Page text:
Somatostatin is a marker for a major class of GABAergic interneurons in the hilus (Somogyi et al., 1984; Kosaka et al., 1988; Esclapez and Houser, 1995). The loss of hilar somatostatinergic interneurons is the best documented and most consistent interneuron deficit in tissue from patients with temporal lobe epilepsy (de Lanerolle et al., 1989;Robbins et al., 1991). Mathern et al. (1995) report that in temporal lobe epilepsy patients the number of hilar somatostatinergic interneurons is reduced to <20% of control values. Many rat models of temporal lobe epilepsy display significantly fewer hilar somatostatinergic interneurons as compared with controls (Johansen et al., 1987; Sloviter, 1987; Freund et al., 1991; Lowenstein et al., 1992; Sperk et al., 1992; Magloczky and Freund, 1993; Mitchell et al., 1995; Schwarzer et al., 1995; Houser and Esclapez, 1996; Buckmaster and Dudek, 1997b). However, it has not been known to what extent somatostatinergic interneurons, versus other GABAergic interneuron classes, account for the loss of GAD-positive neurons in epileptic tissue. The present study reveals that the loss of somatostatinergic interneurons in kainate-treated rats is remarkably specific, accounting for 83% of the total loss of GAD-positive neurons in the dentate gyrus. The loss of somatostatinergic interneurons is correlated with the loss of GAD-positive hilar neurons and, as previously reported (Buckmaster and Dudek, 1997b), with the loss of Nissl-stained hilar neurons. These findings suggest that the loss of somatostatinergic interneurons is attributable to cell death and not just the loss of immunoreactivity.
The loss of hilar somatostatinergic interneurons might compromise inhibitory mechanisms in the dentate gyrus. Their axon projections extend to the middle-outer molecular layer of the dentate gyrus (Bakst et al., 1986), where they form symmetric synaptic contacts with granule cell dendrites (Leranth et al., 1990). Therefore, they might inhibit perforant path input to granule cells. Somatostatin has been reported to have anticonvulsant effects (Vezzani et al., 1991; Monno et al., 1993; Tallent and Siggins, 1999) (but see Havlicek and Friesen, 1979;Higuchi et al., 1983). Many somatostatinergic neurons in the hilus coexpress neuropeptide Y (Köhler et al., 1987), which has antiepileptic effects (Baraban et al., 1997).
In kainate-treated rats, mossy cells and somatostatin-immunoreactive interneurons account for 97% of the hilar neuron loss—a remarkable degree of specificity. The sparing of GABAergic interneurons, other than somatostatin-immunoreactive interneurons, may explain why lateral inhibition persists in the dentate gyrus of kainate-induced epileptic rats (Buckmaster and Dudek, 1997a).
Possible circuits underlying lateral inhibition in the dentate gyrus
Lateral inhibition is a fundamental mechanism of neural processing (Shepherd and Koch, 1998), and it occurs along the septotemporal axis of the rat dentate gyrus (Sloviter and Brisman, 1995; Buckmaster and Dudek, 1997a). Mossy cells have been proposed to drive lateral inhibition in the dentate gyrus by projecting axon collaterals along the septotemporal axis of the hippocampus to excite distant GABAergic basket cells that in turn inhibit granule cells (Sloviter, 1994). This has been an important concept, because it provided a potential mechanistic link between the loss of mossy cells, which occurs after many different epileptogenic treatments or injuries (for review, see Buckmaster and Schwartzkroin, 1994; Sloviter, 1994), and the development of hyperexcitability. The present study identifies retrogradely labeled mossy cells (GAD-negative hilar neurons) and shows that these cells are virtually absent in some kainate-induced epileptic rats. Therefore, it is unlikely that mossy cell death contributes to temporal lobe epileptogenesis by disrupting lateral inhibition in the dentate gyrus. However, mossy cells might contribute in a minor way to lateral inhibition, because their local axon collaterals in the hilus form synapses with GABAergic interneurons (Buckmaster et al., 1993,1996; Scharfman, 1995; Wenzel et al., 1997) and the interneurons could extend long axon projections to lateral regions of the dentate gyrus. However, this is unlikely to be a major mechanism, because lateral inhibition persists despite mossy cell loss.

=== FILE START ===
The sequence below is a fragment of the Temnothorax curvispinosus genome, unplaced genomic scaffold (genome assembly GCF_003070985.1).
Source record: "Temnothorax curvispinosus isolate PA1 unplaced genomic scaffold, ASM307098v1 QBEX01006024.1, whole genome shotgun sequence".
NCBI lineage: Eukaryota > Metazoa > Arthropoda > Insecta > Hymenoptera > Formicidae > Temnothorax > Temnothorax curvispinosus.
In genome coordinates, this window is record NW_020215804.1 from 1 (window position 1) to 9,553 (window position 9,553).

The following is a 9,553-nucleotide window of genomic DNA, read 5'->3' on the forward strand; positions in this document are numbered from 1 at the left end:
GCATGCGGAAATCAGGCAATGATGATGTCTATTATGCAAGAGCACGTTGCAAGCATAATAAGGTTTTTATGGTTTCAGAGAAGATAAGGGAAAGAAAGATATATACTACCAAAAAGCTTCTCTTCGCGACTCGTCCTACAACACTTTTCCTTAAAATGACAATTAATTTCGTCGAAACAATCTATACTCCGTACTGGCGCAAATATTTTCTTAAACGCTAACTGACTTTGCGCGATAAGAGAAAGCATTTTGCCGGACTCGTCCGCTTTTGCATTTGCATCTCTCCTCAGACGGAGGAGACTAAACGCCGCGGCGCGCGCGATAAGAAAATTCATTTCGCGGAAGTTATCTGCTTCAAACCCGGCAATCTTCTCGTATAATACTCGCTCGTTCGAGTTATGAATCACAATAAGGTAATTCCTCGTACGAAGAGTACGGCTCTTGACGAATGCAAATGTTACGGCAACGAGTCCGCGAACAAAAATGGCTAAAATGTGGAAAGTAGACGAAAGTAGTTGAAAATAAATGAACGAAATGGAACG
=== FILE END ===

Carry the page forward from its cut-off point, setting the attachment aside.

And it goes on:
Alternatively, it has been proposed that GABAergic interneurons directly generate lateral inhibition by projecting axon collaterals along the septotemporal axis to synapse with and inhibit distant granule cells (Buckmaster and Dudek, 1997a). The results of the present study support this view. Kainate treatment caused extensive loss of hilar neurons (up to 67%), but retrogradely labeled GABAergic interneurons survived with axon projections extending at least 1 mm along the septotemporal axis. Previous studies have shown that some individual GABAergic interneurons in the dentate gyrus extend axon collaterals far along the septotemporal axis of the hippocampus (Struble et al., 1978; Buckmaster and Schwartzkroin, 1995; Sik et al., 1997). Future studies may identify which classes of GABAergic interneurons contribute to the circuits that generate lateral inhibition in the dentate gyrus.
This work was supported by National Institutes of Health, National Institute of Neurological Diseases and Stroke (NS01778). P.S.B. is a recipient of a Burroughs Wellcome Fund Career Award. We are grateful to Dr. David Amaral for his support and encouragement.
Correspondence should be addressed to Dr. Paul S. Buckmaster, Department of Comparative Medicine, Stanford University School of Medicine, Building 330, Quad 7, RAF-1, Stanford, CA 94305-5410.